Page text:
As the kettle gets older, it's possible that the quiet boil function may become less effective (as CHOICE members have told us). The noise from boiling comes from bubble formation on the inner walls of the kettle. Models with quiet boil usually have a special coating on the inside to change how the bubbles form (making them smaller) in order to reduce the noise, and this coating might wear off or become less effective over time.
We've had reports that some kettles, particularly plastic kettles, can give the boiled water a strange or unpleasant taste. A quick experiment in our lab with a cheap plastic kettle confirmed that this can indeed happen with water that has been left in the kettle and reboiled again and again. We don't know if there's anything more to this than just a plasticky odour, but it's certainly worth avoiding.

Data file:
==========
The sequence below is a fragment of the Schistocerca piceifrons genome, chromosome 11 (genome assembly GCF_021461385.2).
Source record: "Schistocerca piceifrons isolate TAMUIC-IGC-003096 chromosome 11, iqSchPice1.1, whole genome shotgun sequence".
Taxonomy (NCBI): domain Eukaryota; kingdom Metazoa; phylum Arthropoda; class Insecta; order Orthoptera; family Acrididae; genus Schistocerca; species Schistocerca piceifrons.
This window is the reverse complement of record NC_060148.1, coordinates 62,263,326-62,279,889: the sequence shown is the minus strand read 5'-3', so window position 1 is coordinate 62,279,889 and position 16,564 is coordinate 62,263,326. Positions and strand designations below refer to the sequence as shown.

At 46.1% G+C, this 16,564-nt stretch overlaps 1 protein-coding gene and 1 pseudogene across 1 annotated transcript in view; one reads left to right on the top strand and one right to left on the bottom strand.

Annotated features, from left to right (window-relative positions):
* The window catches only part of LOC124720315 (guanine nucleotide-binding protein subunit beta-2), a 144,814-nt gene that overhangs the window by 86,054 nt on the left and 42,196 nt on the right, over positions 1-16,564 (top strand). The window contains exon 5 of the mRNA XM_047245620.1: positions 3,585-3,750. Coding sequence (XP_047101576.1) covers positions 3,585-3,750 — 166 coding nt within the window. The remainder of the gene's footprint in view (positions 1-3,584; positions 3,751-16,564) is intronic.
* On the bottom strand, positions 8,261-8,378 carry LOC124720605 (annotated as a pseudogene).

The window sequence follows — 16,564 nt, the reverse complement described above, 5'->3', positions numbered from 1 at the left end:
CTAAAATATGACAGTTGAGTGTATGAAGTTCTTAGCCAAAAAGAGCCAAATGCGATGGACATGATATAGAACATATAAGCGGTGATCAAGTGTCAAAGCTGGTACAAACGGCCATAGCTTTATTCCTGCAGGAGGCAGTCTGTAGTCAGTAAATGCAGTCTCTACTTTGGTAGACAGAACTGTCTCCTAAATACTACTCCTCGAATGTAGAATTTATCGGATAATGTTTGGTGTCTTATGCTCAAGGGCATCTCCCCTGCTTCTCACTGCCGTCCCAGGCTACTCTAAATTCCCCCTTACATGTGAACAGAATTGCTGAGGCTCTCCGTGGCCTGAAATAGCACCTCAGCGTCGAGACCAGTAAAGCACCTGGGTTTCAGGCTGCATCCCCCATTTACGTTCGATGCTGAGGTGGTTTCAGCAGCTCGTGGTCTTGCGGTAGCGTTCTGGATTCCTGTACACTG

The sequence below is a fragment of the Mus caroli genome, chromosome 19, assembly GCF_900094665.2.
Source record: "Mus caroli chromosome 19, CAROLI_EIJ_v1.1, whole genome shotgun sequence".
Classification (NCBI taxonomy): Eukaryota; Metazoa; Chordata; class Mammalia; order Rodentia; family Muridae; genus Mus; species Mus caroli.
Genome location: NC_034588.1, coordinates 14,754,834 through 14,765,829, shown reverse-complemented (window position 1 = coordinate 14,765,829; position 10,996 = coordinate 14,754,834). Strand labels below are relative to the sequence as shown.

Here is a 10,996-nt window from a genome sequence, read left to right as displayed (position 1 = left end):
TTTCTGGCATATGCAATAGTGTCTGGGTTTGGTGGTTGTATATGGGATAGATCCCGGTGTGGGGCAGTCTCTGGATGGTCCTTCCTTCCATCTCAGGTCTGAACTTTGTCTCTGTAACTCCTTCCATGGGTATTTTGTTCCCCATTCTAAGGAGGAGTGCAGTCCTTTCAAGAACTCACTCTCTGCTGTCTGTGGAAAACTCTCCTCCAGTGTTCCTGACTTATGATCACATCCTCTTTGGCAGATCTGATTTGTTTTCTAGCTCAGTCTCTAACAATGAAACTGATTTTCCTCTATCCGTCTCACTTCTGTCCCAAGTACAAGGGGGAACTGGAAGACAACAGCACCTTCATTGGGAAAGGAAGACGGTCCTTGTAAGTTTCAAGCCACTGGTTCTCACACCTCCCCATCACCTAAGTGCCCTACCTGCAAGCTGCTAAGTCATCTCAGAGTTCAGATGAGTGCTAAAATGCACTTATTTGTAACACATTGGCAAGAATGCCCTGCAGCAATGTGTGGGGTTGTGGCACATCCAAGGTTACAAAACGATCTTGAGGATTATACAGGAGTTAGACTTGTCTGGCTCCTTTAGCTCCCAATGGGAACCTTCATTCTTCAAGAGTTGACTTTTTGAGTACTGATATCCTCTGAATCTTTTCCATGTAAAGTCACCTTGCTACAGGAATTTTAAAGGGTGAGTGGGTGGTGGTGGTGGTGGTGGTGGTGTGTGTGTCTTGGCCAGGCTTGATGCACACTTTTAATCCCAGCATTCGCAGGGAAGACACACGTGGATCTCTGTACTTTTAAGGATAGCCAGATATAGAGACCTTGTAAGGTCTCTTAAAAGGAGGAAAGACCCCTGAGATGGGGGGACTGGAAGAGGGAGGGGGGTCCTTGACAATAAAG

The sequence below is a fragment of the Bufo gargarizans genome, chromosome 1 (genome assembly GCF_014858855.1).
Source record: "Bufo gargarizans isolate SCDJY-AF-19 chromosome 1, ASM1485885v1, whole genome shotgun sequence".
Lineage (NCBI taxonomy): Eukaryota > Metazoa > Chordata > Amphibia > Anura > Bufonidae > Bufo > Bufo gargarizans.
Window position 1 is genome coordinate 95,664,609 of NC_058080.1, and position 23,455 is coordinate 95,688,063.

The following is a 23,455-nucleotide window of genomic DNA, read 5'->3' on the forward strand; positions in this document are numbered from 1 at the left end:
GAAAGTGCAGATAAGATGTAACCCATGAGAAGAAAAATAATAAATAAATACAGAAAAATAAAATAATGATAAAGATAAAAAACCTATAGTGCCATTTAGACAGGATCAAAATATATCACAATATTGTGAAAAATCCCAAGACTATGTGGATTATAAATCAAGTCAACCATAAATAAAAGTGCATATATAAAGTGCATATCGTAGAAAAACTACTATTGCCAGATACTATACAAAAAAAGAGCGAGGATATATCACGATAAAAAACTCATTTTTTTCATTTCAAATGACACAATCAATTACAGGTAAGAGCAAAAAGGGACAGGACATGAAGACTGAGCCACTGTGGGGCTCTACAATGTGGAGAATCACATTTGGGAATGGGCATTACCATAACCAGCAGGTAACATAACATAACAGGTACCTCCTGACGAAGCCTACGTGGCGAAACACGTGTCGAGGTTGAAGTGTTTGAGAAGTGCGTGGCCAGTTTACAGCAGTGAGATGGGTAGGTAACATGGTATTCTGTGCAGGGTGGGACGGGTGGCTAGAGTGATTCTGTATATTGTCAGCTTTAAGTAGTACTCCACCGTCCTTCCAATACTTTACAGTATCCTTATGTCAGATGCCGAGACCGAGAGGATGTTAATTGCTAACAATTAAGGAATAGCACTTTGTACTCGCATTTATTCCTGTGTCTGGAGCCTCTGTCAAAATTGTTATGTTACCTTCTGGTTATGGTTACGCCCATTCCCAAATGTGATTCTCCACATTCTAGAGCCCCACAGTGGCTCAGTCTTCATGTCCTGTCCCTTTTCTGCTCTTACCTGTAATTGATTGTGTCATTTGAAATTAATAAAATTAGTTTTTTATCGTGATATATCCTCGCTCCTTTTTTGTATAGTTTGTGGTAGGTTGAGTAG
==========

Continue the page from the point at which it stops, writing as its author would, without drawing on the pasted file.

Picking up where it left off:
Try to only fill the kettle with as much water as you need each time (good advice in any case – it's more energy-efficient). If any boiled water is left over, pour it out before you refill the kettle. If the problem persists, it might be time to replace your plastic kettle, perhaps with a glass or metal-bodied model.
Kettles range in price from around $10 for a basic no-frills model to more than $200 for a high-end model. Our members tell us that cheap kettles can be reliable, and because so little was spent on it, expectations are generally low. As far as kettles are concerned, price is no indicator of performance.
Stainless steel kettles are more recyclable than models which might use a mixture of, say, glass and plastic. All kettles can be disposed of as e-waste so that materials in the electronic components can be retrieved and recycled. Most councils will have regular e-waste clean-up days so you can get rid of yours safely.
Stock images: Getty, unless otherwise stated.